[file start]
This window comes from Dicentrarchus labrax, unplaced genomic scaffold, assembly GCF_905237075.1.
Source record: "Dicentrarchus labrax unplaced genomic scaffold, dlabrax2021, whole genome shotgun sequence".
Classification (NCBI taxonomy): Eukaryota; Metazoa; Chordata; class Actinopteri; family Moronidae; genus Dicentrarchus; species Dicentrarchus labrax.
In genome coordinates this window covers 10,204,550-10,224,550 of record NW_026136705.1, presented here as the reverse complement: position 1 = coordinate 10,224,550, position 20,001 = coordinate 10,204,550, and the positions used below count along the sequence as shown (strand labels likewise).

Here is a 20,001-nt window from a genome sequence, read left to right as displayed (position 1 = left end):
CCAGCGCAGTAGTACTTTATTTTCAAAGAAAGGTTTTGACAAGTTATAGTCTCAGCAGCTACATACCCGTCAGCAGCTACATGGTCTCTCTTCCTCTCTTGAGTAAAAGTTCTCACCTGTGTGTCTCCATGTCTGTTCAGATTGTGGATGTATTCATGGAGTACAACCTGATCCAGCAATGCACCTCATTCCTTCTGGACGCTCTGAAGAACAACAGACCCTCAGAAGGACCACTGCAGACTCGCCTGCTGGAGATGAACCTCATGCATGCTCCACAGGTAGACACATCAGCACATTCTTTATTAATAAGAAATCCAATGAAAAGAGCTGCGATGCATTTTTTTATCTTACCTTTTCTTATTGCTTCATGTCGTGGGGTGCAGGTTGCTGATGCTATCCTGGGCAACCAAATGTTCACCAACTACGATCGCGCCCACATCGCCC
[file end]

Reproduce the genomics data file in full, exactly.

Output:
This window comes from Dicentrarchus labrax, unplaced genomic scaffold, assembly GCF_905237075.1.
Source record: "Dicentrarchus labrax unplaced genomic scaffold, dlabrax2021, whole genome shotgun sequence".
Classification (NCBI taxonomy): Eukaryota; Metazoa; Chordata; class Actinopteri; family Moronidae; genus Dicentrarchus; species Dicentrarchus labrax.
In genome coordinates this window covers 10,204,550-10,224,550 of record NW_026136705.1, presented here as the reverse complement: position 1 = coordinate 10,224,550, position 20,001 = coordinate 10,204,550, and the positions used below count along the sequence as shown (strand labels likewise).

Here is a 20,001-nt window from a genome sequence, read left to right as displayed (position 1 = left end):
CCAGCGCAGTAGTACTTTATTTTCAAAGAAAGGTTTTGACAAGTTATAGTCTCAGCAGCTACATACCCGTCAGCAGCTACATGGTCTCTCTTCCTCTCTTGAGTAAAAGTTCTCACCTGTGTGTCTCCATGTCTGTTCAGATTGTGGATGTATTCATGGAGTACAACCTGATCCAGCAATGCACCTCATTCCTTCTGGACGCTCTGAAGAACAACAGACCCTCAGAAGGACCACTGCAGACTCGCCTGCTGGAGATGAACCTCATGCATGCTCCACAGGTAGACACATCAGCACATTCTTTATTAATAAGAAATCCAATGAAAAGAGCTGCGATGCATTTTTTTATCTTACCTTTTCTTATTGCTTCATGTCGTGGGGTGCAGGTTGCTGATGCTATCCTGGGCAACCAAATGTTCACCAACTACGATCGCGCCCACATCGCCC